HH: But this is, but what did…
SS: I did not agree with the Kyoto Protocol or the cap and trade. I made that very clear at the time, but I wanted to be part of the discussion.
HH: But what…but what would happen?
SS: And so that’s I got involved.
HH: What would happen if the United States withdrew, reduced its carbon emissions 7%?
SS: It would be bad.
HH: What would actually…
SS: And you know what? I didn’t support that.
HH: But what…
SS: So that’s why I didn’t support it.
HH: I understand, but…
SS: The Kyoto Protocol was a failed attempt, because it placed burdens on the United States and did not offer the type of rational approach that we needed, which is why…
HH: But did you…
SS: Even though I signed onto that, I made it very clear that I had a problem with that.
HH: Did you review this press release before it went out?
SS: No, I did not. No, I did not.
HH: Why didn’t you do that? Is that how you govern?
SS: No, that’s how, that’s when you’re a member of an organization, they have a press office that sends things out often without your view. I wasn’t in leadership at the time. I was a member of the organization, and I did not review it. No, I did not.
HH: And did you immediately put out a contrary press release which you can send me condemning their using your name and your city to promote that, because…
SS: Well, I think that’s a little drastic, condemning, but I think if you’ll read the articles, and read even recent articles about what I did after I got into leadership of the U.S. Conference of Mayors, where I actually, I actually got the opportunity to change their approach on how they looked at things.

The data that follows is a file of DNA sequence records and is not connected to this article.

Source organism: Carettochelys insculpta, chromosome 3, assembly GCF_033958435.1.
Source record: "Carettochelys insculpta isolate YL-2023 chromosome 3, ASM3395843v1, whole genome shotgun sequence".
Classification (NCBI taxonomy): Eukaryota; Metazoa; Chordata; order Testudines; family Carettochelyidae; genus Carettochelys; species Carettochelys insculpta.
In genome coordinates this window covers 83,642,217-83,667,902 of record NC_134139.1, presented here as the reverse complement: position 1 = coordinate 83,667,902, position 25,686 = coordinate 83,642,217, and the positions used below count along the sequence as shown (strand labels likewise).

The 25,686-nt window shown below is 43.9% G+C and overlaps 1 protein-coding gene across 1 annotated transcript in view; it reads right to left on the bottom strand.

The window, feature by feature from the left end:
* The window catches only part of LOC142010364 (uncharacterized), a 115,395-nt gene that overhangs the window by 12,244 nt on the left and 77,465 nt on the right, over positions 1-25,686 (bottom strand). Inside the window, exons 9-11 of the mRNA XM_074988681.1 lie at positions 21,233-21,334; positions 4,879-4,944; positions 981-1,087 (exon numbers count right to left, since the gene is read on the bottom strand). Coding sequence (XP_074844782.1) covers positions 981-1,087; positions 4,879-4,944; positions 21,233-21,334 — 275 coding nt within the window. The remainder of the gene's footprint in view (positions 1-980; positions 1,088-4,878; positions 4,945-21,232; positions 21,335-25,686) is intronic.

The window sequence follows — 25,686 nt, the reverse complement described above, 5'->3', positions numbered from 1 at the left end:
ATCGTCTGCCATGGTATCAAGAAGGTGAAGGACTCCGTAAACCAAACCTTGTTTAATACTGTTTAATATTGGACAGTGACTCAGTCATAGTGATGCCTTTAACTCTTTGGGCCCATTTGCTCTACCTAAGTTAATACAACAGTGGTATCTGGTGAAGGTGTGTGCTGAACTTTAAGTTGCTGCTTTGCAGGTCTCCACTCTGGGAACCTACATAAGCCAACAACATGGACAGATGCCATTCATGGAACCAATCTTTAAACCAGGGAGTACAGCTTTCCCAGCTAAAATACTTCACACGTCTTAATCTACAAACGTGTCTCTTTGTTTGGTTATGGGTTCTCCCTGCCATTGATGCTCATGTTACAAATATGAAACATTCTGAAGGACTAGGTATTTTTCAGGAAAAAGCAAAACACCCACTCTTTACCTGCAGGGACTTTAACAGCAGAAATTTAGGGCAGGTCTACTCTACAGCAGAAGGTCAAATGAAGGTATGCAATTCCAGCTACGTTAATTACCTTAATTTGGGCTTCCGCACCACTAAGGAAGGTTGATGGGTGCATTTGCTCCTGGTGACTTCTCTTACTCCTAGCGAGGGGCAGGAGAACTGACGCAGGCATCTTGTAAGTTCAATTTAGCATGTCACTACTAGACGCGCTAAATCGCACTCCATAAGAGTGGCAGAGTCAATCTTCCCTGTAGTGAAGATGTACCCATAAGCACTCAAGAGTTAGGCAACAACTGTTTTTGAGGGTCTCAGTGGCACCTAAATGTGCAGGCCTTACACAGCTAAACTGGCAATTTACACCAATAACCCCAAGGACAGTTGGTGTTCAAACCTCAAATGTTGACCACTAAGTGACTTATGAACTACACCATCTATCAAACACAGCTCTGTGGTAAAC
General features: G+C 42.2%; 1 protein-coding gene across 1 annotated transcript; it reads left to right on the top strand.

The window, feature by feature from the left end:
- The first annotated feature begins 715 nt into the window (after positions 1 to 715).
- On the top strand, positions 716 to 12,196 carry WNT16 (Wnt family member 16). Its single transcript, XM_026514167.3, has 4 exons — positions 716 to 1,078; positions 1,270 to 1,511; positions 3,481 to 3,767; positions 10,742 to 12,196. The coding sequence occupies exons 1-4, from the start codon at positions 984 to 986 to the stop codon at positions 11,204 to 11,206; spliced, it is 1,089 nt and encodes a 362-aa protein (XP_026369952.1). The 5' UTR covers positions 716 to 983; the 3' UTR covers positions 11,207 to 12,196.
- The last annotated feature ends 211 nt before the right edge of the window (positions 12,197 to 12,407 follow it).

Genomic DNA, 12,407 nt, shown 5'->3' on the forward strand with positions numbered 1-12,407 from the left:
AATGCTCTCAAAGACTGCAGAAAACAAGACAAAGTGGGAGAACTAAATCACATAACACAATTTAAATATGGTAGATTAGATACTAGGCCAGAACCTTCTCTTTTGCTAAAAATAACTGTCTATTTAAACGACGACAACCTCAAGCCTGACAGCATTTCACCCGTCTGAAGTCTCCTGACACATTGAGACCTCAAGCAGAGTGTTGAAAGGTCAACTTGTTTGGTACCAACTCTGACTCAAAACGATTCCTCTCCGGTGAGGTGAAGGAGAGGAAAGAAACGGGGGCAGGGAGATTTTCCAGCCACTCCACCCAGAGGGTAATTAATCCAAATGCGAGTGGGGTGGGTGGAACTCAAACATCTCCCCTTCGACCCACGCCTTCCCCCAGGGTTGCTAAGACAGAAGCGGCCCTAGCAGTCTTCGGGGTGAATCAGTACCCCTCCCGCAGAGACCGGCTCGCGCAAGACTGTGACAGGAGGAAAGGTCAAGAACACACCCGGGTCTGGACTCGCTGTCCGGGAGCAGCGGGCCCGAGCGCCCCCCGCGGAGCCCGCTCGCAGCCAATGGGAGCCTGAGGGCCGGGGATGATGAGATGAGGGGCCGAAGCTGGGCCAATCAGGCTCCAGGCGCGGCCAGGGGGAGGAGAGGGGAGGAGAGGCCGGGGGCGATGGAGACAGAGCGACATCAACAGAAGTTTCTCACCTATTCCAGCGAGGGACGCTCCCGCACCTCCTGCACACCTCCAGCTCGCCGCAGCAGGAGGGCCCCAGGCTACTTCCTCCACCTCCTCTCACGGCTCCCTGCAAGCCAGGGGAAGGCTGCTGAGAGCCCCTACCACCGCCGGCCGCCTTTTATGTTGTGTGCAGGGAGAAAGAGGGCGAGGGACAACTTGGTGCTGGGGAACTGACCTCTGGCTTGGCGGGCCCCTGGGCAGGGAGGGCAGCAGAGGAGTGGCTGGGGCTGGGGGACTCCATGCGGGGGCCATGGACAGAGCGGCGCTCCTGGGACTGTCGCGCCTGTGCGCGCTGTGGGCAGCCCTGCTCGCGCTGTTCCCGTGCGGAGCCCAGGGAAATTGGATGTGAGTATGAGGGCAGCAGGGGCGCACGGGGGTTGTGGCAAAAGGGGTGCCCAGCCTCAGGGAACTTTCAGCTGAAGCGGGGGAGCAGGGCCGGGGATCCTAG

HH: But on October 2nd, Mayor, on October 2nd, 2009, they put your name on a press release.
HH: And you stood back and didn’t do anything about it, allowed…
SS: I didn’t say that. I say if you’ll look at, and I can send you the totality of the press coverage, you will say that I made it very clear on how I felt about certain components of that.
HH: I’ll post it. Tweet me a link.
SS: If you don’t want to accept the totality of the situation, that’s fine.
HH: I want you to tweet me the link of what you did on October 2nd and 3rd, because they used you. And I don’t think that’s leadership, because Kyoto Protocol is a nightmare for this country. Agreed?
SS: Well, you know, at the time, at the time we were doing that first, well, the Kyoto Protocol was a dead issue anyway. The United States was not going to be involved in it, and we all knew that. And the other thing is like I said, in locally, if you look at, and I will be more than happy to provide you with the actual articles that were written in the local newspapers that stated very clearly my position. And I’ll be more than happy to provide those for you.
HH: Well, come back on when we have more time. We’ll continue the conversation, but I don’t think it’s good governance to let this go out under your name when it calls for a U.S. economy-destroying 7% reduction of carbon emissions, and then come back and say later “I didn’t mean it.” Last word to you, Mayor. Mayor? Did he hang up?
SS: No, I’m still here.
HH: Okay, well, come back tomorrow. We’ll talk some more tomorrow with Mayor Scott Smith.
End of interview.